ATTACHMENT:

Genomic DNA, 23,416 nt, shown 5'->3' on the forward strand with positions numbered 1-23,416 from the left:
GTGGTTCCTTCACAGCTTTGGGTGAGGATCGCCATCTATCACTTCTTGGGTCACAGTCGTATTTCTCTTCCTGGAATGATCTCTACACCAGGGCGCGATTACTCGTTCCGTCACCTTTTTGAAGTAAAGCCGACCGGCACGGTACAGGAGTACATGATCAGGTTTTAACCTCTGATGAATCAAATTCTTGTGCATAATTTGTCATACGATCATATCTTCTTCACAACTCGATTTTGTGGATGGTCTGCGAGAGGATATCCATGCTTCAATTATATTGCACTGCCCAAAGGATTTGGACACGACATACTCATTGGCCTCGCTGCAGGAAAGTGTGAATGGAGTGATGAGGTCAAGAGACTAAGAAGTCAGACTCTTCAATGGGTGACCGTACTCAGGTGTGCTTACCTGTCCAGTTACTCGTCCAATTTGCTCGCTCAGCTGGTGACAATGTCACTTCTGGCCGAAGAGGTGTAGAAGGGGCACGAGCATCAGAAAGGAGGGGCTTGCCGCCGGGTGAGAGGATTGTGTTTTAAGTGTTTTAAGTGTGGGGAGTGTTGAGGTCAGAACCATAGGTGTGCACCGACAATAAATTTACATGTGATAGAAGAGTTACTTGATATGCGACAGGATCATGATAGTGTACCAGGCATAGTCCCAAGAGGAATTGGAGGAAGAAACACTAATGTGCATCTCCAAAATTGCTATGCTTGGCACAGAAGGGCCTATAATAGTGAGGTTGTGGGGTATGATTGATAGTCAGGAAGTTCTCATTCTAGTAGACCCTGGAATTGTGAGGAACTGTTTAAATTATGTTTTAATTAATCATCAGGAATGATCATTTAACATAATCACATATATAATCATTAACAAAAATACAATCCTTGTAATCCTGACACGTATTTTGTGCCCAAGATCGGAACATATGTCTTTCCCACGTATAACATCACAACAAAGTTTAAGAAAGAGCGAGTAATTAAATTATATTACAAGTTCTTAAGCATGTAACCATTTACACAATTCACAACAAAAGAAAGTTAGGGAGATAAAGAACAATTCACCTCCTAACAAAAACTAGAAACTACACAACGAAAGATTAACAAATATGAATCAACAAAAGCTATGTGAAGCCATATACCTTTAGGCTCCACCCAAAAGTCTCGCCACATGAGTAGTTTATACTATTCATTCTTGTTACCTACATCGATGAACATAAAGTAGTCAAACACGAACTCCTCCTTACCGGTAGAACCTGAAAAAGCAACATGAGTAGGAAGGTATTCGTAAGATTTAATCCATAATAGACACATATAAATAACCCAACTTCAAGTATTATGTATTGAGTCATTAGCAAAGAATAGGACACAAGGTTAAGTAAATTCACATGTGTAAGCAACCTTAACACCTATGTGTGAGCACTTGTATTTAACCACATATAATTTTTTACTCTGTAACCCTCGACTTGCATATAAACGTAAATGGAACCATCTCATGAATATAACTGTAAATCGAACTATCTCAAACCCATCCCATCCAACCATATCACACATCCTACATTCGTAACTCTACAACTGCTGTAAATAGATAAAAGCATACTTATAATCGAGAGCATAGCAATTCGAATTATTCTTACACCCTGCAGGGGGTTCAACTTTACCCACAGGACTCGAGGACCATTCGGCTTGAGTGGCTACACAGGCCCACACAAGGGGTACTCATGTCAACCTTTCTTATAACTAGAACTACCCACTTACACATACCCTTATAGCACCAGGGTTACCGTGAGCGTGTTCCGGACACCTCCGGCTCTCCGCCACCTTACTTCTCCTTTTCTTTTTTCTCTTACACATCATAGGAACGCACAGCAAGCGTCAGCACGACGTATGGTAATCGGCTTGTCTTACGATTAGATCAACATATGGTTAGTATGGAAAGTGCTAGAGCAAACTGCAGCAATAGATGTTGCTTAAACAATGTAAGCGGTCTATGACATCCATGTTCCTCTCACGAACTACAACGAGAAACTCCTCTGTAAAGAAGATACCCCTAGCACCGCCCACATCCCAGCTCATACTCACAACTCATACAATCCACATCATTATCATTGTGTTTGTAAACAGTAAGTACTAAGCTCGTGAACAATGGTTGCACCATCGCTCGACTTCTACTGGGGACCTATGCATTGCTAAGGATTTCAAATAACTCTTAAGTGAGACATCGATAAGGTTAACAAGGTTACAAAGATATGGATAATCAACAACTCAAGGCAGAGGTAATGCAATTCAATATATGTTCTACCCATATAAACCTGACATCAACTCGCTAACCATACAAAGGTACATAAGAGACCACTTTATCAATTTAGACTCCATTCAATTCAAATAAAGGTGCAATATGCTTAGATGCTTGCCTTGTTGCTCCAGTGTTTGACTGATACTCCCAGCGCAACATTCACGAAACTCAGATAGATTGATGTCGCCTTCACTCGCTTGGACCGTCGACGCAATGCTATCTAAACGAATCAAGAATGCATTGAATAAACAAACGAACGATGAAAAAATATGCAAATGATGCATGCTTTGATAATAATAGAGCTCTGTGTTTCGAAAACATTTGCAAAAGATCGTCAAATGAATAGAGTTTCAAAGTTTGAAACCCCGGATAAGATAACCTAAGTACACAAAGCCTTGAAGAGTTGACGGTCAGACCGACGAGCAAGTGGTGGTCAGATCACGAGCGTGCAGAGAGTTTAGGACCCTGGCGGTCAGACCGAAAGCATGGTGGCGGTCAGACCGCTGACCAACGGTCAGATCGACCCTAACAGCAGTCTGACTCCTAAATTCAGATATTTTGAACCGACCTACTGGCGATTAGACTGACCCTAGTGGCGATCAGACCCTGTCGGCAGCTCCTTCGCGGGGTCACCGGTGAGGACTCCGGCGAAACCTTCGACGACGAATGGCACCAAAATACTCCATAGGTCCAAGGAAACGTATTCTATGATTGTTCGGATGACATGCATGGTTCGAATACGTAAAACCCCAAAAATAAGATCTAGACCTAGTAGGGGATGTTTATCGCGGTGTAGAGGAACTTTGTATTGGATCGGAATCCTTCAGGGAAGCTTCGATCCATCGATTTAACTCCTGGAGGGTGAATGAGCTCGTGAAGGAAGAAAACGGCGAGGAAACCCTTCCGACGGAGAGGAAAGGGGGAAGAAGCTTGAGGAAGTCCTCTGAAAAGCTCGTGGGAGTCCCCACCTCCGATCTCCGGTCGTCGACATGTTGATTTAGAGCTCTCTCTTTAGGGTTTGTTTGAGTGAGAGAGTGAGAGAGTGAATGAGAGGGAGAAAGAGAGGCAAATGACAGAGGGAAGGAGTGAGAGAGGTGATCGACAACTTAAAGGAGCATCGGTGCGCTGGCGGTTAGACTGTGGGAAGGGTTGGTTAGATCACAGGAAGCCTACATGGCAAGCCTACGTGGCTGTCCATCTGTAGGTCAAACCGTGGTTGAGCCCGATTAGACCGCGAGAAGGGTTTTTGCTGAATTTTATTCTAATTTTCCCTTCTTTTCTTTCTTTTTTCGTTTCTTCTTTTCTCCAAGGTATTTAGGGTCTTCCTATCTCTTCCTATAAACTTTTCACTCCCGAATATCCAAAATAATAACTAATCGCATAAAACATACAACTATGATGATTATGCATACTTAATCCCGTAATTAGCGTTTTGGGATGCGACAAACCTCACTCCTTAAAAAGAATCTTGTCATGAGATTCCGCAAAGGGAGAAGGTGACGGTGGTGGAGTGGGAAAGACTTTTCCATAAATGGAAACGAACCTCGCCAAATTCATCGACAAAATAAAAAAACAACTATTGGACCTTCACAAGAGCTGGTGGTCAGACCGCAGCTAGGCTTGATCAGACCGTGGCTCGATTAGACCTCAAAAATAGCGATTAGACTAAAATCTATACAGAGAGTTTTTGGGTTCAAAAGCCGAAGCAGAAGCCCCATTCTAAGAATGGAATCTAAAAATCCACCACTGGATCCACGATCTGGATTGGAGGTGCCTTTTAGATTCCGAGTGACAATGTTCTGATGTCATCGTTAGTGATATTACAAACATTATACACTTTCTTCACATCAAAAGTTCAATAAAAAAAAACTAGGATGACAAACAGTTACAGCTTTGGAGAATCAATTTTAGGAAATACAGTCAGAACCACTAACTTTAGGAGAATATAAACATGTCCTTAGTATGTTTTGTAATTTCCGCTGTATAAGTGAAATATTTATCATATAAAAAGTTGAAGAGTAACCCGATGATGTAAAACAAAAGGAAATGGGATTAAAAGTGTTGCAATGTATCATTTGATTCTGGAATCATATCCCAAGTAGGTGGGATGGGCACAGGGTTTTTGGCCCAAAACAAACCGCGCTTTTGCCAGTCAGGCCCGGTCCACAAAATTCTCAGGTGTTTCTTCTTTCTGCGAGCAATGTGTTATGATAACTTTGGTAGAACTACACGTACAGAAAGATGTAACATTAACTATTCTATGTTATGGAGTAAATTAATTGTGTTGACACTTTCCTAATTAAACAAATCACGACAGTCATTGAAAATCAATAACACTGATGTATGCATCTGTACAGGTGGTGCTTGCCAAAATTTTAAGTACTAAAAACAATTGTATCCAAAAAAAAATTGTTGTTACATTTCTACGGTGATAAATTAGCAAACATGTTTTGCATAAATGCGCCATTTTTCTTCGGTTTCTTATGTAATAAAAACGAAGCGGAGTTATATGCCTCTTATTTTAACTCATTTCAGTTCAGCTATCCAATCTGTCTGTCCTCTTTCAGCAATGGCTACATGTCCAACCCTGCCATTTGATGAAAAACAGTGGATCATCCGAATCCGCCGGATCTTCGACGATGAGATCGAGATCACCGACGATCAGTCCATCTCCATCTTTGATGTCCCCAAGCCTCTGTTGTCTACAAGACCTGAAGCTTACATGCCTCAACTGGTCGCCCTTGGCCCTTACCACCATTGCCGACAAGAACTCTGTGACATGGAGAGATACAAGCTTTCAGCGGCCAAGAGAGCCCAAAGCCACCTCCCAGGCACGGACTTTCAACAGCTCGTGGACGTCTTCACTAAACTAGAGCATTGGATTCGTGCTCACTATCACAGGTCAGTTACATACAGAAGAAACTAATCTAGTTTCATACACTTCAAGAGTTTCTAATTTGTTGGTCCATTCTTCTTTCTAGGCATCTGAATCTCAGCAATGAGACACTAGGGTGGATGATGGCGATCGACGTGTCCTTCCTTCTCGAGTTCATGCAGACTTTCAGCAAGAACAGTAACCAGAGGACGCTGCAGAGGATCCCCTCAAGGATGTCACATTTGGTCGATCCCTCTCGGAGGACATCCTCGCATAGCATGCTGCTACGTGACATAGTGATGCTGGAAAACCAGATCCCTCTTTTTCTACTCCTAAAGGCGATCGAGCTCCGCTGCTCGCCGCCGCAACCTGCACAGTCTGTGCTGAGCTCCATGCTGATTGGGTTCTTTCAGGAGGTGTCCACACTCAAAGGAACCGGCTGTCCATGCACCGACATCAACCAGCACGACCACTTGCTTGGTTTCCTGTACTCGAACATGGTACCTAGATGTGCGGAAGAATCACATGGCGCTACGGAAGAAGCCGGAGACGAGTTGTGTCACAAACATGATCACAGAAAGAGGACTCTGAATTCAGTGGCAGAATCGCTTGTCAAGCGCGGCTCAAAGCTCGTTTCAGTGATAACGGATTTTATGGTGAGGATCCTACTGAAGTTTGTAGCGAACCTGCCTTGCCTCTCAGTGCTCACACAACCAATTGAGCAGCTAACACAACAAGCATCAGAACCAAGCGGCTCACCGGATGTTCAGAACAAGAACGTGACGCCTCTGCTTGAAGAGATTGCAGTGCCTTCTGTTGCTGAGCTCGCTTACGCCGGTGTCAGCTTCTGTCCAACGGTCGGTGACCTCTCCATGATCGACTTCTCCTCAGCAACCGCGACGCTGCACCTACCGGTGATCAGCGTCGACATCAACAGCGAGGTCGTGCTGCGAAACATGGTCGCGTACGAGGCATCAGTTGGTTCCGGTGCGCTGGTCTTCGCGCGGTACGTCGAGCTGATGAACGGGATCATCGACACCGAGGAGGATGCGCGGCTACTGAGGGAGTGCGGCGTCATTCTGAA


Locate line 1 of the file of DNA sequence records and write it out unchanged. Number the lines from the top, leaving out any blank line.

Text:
Genomic DNA, 23,416 nt, shown 5'->3' on the forward strand with positions numbered 1-23,416 from the left: